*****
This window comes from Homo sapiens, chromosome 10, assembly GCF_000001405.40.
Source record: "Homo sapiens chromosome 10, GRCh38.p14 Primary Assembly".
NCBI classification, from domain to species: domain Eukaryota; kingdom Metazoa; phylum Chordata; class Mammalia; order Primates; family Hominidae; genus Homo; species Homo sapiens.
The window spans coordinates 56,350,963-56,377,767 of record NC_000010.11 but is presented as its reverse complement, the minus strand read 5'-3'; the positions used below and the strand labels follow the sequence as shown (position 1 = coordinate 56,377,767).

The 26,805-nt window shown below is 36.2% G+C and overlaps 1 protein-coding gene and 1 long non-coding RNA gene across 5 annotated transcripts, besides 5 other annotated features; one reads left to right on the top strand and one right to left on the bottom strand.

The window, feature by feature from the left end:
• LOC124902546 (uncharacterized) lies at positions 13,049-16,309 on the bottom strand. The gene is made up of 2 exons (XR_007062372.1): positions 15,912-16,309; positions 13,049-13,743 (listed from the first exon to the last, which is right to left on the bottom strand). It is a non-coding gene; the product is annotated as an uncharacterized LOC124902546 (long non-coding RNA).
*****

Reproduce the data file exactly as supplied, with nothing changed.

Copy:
This window comes from Homo sapiens, chromosome 10, assembly GCF_000001405.40.
Source record: "Homo sapiens chromosome 10, GRCh38.p14 Primary Assembly".
NCBI classification, from domain to species: domain Eukaryota; kingdom Metazoa; phylum Chordata; class Mammalia; order Primates; family Hominidae; genus Homo; species Homo sapiens.
The window spans coordinates 56,350,963-56,377,767 of record NC_000010.11 but is presented as its reverse complement, the minus strand read 5'-3'; the positions used below and the strand labels follow the sequence as shown (position 1 = coordinate 56,377,767).

The 26,805-nt window shown below is 36.2% G+C and overlaps 1 protein-coding gene and 1 long non-coding RNA gene across 5 annotated transcripts, besides 5 other annotated features; one reads left to right on the top strand and one right to left on the bottom strand.

The window, feature by feature from the left end:
• LOC124902546 (uncharacterized) lies at positions 13,049-16,309 on the bottom strand. The gene is made up of 2 exons (XR_007062372.1): positions 15,912-16,309; positions 13,049-13,743 (listed from the first exon to the last, which is right to left on the bottom strand). It is a non-coding gene; the product is annotated as an uncharacterized LOC124902546 (long non-coding RNA).